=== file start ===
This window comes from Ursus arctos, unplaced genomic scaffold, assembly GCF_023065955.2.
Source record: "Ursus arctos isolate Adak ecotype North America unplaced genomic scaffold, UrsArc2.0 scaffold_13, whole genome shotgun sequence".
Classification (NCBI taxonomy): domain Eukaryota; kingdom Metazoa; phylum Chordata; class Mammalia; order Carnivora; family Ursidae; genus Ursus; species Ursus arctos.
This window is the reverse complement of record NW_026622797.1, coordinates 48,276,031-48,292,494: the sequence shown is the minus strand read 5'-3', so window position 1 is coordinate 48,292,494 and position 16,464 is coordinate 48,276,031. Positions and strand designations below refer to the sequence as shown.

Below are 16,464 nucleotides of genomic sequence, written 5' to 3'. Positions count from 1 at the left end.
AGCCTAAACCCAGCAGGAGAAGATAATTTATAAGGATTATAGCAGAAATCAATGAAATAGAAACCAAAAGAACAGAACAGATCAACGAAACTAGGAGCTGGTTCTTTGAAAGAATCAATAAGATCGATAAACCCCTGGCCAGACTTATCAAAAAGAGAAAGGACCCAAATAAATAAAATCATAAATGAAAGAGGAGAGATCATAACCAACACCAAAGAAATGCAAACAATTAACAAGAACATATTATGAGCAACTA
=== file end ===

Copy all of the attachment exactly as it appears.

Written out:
This window comes from Ursus arctos, unplaced genomic scaffold, assembly GCF_023065955.2.
Source record: "Ursus arctos isolate Adak ecotype North America unplaced genomic scaffold, UrsArc2.0 scaffold_13, whole genome shotgun sequence".
Classification (NCBI taxonomy): domain Eukaryota; kingdom Metazoa; phylum Chordata; class Mammalia; order Carnivora; family Ursidae; genus Ursus; species Ursus arctos.
This window is the reverse complement of record NW_026622797.1, coordinates 48,276,031-48,292,494: the sequence shown is the minus strand read 5'-3', so window position 1 is coordinate 48,292,494 and position 16,464 is coordinate 48,276,031. Positions and strand designations below refer to the sequence as shown.

Below are 16,464 nucleotides of genomic sequence, written 5' to 3'. Positions count from 1 at the left end.
AGCCTAAACCCAGCAGGAGAAGATAATTTATAAGGATTATAGCAGAAATCAATGAAATAGAAACCAAAAGAACAGAACAGATCAACGAAACTAGGAGCTGGTTCTTTGAAAGAATCAATAAGATCGATAAACCCCTGGCCAGACTTATCAAAAAGAGAAAGGACCCAAATAAATAAAATCATAAATGAAAGAGGAGAGATCATAACCAACACCAAAGAAATGCAAACAATTAACAAGAACATATTATGAGCAACTA